Regarding your Oct. 7 article "Congress hits warpath on Iraq funding issues": We had the same domestic problems after World War II as we have now but the money we spent on the Marshall Plan was very well spent. It certainly contributed to a more stable world, in stark contrast to the results of the Treaty of Versailles after World War I, which contributed to the conditions that laid the foundation for World War II. Is not the money to be spent on Iraq to be classified the same way? Will not a stable Iraq benefit the whole world?
Is it not necessary to take this larger view of the results of our actions? A prosperous United States in an unstable world is not a credible option.
Jacklyn T. Bort
Regarding your Oct. 8 article "Turks pitch in: new troops to Iraq": American taxpayers are lending the Turkish government $8.5 billion dollars in exchange for the deployment of 10,000 Turkish troops to Iraq. To sweeten the deal, an agreement has been made between Turkey and the United States that they will cooperate in eliminating the Kurdistan Workers Party (PKK), the Kurdish resistance that has been a thorn in the side of the Turks.
Up until now, the Kurds have been among the few supporters of the US invasion of Iraq. This agreement seems to be a sure way of undermining that support. Obviously, the Iraqi National Council does not like the idea of having Turkish troops in Iraq, as many Kurds sit on the Council. Can the Bush administration think of any more ways to shoot itself in the foot?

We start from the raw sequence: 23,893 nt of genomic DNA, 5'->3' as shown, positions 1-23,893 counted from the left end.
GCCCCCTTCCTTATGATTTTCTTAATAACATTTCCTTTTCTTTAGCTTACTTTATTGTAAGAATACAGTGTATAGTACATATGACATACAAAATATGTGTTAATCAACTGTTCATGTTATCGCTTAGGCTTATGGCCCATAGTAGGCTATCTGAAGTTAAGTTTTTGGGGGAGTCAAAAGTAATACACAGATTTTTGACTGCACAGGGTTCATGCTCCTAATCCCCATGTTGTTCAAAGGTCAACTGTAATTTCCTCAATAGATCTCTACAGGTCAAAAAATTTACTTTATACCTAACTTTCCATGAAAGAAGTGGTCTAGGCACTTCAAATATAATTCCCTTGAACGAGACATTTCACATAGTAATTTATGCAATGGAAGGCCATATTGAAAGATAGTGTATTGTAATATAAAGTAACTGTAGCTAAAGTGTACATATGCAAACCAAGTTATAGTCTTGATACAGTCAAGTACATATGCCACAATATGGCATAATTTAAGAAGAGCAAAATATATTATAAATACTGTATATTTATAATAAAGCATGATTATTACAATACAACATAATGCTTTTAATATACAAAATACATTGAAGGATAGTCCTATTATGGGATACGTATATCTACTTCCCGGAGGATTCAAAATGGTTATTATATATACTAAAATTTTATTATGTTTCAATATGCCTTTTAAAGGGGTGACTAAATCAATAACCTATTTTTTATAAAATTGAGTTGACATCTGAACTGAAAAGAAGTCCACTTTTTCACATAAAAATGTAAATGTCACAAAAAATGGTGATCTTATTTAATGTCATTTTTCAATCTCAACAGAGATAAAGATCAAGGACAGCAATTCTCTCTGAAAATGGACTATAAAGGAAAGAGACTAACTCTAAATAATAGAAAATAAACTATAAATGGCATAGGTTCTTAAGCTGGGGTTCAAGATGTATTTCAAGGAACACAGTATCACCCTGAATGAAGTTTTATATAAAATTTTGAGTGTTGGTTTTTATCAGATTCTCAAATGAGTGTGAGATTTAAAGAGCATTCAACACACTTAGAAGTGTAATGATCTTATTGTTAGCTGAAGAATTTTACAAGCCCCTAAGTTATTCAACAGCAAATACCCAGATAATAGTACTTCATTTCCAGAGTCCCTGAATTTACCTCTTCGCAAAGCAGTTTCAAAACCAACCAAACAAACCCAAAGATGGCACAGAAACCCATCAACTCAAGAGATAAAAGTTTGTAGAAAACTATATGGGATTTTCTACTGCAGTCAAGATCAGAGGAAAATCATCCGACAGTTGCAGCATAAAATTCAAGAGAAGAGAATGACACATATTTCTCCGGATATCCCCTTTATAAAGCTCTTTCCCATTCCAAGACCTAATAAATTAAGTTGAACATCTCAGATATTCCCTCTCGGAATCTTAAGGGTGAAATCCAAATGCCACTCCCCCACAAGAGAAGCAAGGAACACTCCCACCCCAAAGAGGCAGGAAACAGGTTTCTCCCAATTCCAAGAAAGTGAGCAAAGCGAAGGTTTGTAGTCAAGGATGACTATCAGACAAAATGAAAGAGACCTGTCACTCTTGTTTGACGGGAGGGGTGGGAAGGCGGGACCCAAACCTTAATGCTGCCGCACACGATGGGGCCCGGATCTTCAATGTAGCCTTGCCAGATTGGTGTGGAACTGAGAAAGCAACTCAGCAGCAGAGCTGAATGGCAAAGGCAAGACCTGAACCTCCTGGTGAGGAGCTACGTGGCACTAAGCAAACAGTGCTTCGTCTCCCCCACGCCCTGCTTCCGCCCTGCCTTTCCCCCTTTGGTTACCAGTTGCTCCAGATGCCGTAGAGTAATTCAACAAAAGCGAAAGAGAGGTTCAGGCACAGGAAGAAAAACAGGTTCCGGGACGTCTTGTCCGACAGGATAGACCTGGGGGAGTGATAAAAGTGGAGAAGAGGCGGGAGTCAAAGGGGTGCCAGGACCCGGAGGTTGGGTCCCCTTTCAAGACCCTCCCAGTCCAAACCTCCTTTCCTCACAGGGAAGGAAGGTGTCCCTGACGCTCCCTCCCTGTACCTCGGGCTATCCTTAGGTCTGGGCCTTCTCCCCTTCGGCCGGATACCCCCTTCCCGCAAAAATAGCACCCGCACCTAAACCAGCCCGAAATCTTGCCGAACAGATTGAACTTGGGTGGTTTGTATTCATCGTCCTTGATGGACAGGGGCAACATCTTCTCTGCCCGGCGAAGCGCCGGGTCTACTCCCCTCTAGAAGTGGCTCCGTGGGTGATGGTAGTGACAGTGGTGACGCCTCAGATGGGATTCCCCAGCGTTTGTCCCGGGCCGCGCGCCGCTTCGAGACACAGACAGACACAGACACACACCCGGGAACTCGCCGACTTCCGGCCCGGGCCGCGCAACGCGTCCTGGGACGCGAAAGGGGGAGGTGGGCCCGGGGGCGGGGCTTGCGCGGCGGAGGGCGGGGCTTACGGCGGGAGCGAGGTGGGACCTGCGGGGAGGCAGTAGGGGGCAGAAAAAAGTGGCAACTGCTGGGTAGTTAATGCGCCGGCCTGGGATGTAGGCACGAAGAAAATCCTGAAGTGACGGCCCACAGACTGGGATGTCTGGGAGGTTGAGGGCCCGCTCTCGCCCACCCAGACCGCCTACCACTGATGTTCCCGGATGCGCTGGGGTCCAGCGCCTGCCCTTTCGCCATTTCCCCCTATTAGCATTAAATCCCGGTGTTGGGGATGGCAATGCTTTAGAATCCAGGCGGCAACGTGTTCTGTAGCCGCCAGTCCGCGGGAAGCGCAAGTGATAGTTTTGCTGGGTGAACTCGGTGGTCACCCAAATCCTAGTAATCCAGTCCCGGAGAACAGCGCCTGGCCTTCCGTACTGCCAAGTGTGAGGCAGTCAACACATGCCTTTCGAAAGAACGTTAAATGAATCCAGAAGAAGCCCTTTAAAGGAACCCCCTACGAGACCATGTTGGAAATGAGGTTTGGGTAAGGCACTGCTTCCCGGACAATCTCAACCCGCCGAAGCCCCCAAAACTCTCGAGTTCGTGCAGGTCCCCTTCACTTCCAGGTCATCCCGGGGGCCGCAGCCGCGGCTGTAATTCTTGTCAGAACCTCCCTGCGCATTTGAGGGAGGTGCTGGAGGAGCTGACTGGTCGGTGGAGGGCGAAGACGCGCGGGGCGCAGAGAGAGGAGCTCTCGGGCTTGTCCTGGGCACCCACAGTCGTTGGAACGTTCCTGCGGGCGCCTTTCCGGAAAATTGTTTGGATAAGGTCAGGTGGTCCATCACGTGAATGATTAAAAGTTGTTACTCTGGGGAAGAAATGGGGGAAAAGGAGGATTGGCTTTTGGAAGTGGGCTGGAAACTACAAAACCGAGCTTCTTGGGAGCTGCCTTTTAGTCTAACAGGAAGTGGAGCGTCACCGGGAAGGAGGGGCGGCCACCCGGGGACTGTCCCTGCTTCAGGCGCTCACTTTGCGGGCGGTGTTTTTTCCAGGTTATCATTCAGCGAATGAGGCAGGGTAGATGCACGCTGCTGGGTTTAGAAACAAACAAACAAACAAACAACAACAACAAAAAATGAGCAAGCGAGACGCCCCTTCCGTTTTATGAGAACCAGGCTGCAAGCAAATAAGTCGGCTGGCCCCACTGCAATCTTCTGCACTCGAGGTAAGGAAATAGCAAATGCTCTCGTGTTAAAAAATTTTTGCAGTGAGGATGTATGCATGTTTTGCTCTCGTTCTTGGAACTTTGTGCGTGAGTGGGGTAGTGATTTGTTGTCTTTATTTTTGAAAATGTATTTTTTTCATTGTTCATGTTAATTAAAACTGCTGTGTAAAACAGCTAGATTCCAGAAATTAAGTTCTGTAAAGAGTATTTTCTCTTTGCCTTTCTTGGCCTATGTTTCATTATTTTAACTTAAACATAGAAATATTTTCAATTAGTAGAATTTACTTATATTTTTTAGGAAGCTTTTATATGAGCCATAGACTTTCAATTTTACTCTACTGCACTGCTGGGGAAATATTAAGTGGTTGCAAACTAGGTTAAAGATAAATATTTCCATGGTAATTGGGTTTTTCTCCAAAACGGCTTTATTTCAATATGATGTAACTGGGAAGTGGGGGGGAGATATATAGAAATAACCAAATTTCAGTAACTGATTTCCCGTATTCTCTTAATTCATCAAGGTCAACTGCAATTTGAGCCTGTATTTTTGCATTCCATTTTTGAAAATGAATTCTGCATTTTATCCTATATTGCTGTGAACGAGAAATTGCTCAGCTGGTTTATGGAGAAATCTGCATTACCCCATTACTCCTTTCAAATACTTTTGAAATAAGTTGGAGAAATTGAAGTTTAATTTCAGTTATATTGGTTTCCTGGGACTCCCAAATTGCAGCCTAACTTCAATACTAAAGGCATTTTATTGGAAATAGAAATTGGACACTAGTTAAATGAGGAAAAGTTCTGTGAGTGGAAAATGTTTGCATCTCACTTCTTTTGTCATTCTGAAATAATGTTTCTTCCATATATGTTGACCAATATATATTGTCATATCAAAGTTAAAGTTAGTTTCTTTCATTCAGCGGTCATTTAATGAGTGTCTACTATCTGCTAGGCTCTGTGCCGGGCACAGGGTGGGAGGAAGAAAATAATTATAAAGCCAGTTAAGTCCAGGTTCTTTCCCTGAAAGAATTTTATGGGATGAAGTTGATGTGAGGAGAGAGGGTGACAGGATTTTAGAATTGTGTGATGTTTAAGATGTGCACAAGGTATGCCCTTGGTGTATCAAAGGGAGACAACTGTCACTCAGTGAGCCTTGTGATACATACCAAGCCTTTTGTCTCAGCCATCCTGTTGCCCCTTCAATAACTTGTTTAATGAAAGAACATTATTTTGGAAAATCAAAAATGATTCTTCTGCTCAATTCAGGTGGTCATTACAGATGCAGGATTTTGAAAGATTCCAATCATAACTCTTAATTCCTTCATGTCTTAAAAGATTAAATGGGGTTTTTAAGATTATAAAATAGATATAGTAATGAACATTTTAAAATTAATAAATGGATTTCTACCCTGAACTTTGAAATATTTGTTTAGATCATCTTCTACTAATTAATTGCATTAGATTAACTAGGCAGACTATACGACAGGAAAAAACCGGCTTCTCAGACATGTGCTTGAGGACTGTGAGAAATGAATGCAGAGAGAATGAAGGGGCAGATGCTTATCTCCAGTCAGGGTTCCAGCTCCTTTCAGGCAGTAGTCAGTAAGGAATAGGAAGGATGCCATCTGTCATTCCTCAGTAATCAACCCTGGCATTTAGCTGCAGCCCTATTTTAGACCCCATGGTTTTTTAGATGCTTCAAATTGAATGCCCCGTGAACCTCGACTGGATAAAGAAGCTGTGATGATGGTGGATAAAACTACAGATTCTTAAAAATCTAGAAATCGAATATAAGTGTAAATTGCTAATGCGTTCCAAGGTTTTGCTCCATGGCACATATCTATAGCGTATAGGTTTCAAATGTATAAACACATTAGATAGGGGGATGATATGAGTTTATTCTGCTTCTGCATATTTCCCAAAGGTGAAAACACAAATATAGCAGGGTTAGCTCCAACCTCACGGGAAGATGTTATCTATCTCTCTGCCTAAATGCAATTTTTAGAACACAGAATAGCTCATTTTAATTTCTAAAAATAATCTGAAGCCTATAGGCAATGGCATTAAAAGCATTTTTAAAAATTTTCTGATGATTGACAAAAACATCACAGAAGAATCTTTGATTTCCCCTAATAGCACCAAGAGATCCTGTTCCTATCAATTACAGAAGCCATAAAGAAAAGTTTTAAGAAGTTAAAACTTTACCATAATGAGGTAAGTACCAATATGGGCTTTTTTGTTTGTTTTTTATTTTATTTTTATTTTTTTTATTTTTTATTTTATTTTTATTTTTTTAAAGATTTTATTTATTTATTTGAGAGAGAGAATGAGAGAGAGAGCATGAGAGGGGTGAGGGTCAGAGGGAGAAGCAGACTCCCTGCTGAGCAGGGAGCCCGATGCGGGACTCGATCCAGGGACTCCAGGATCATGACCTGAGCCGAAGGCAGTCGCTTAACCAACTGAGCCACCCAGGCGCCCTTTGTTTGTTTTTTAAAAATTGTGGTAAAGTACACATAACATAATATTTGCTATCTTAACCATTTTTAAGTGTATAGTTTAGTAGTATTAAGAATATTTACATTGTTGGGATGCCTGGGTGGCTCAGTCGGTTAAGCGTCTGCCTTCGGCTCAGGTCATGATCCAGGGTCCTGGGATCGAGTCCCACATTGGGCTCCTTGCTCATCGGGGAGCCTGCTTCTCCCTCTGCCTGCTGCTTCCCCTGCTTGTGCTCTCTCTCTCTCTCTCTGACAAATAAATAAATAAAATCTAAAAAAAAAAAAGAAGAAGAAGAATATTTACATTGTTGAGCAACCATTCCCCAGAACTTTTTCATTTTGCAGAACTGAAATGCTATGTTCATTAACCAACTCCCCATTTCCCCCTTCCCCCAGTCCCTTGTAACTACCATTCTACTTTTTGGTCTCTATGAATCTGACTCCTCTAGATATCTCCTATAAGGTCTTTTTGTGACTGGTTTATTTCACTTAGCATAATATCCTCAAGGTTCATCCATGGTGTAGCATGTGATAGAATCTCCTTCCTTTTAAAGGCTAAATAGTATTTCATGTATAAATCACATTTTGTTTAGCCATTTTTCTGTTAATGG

Regarding your Oct. 7 article "Emerging lessons of the recall": Another lesson from the recall that you did not note was spoken by Gray Davis himself in the early days just after the recall was certified. He said that politicians will never again be able to make "tough decisions" without looking over their shoulders at the people. Wow! What a concept! He obviously insinuates that there may be an endless cycle of recalls that would hamstring and paralyze governors and others. But I find it very refreshing that politicos will finally return to their duty to their constituents and the general welfare of the people rather than big money. I hope that this lesson rings out loudest and clearest for all politicos all over the United States: The government of the people, by the people, and for the people is being taken back by those same people who are sick and tired of the way it has evolved.
Chee Woo Leong
Sherman Oaks, Calif.
You missed one crucial point in your otherwise excellent article discussing the unsurprising exodus of teachers, "The great escape" (Oct. 7). There is a widespread misconception in the public that teaching is a "bottom of the barrel" or "easy" profession where only those who can't or don't want to work in the real world seek jobs. As a result, the best and brightest teachers frequently become disillusioned and leave to find higher-paying and publicly "acceptable" jobs.
Thus, we find education locked in a downward spiral with ever-declining standards, high student/teacher ratios, and poorly trained and discouraged teachers.
It is high time for the media to start celebrating more of our true heroes - teachers - and for our political leaders to do whatever it takes to return our teachers to the mainstream of public respect and appreciation.
Assistant Professor of Physics, University of Nevada, Las Vegas
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